posted by bonobothegreat at 11:09 AM on August 12, 2011 [3 favorites]

I am not an artist (unless doodling counts), so I do not speak from experience here, but The Natural Way to Draw is one that gets referenced quite often in this regard.
posted by Dr. Wu at 11:15 AM on August 12, 2011

Hmmm. Well, I haven't worked actively on my drawing skills since 7th grade or so - and I prefer doodling/cartooning to realistic/from life drawing. But the following books were actually very helpful in teaching me to like drawing and to try new things with paper and pencil.

Ed Emberley's Big Green Drawing Book (and the Big Orange and Big Purple Drawing Books as well). Breaks things down into basic shapes and lines, which is great if you really have no idea where to start. Relatively simple 2-D stuff, but kooky and funAt first I just copied his process, but then I started adding to the pictures and making my own out of simple shapes and lines. Still drawing characters based on things I learned from Ed Emberley.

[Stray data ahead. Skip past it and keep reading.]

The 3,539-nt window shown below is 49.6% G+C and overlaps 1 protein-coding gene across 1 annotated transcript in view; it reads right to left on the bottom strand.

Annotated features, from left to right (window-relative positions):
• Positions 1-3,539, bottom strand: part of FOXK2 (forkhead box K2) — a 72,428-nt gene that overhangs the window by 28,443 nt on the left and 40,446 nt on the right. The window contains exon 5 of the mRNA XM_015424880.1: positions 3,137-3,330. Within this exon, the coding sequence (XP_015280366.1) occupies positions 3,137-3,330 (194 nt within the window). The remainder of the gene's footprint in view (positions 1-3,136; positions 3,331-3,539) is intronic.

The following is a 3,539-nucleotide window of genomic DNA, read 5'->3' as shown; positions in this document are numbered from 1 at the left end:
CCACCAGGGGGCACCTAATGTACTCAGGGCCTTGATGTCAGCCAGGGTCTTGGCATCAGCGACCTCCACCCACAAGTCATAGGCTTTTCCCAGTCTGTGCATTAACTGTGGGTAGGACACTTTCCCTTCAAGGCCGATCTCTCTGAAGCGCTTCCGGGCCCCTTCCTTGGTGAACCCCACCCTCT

Mark Kistler's Draw Squad
. More advanced, but still very fun and relaxed. It helped me understand how to do shading and 3-D stuff.
posted by Knicke at 11:17 AM on August 12, 2011 [3 favorites]

This answers your question, but maybe not in the way you think: The Everyday Work of Art by Eric Booth. The summary of the book sidles dangerously close to sounding like new-age psychology, but it is a beautiful book entirely about "the work of art" as a verb. It played a very large role in understanding my evolution as an artist and the reasons for refining my skills. Practice changed from drudgery to something I could really dig into, something through which I could really shape how I dealt about the world. It made my life considerably more interesting.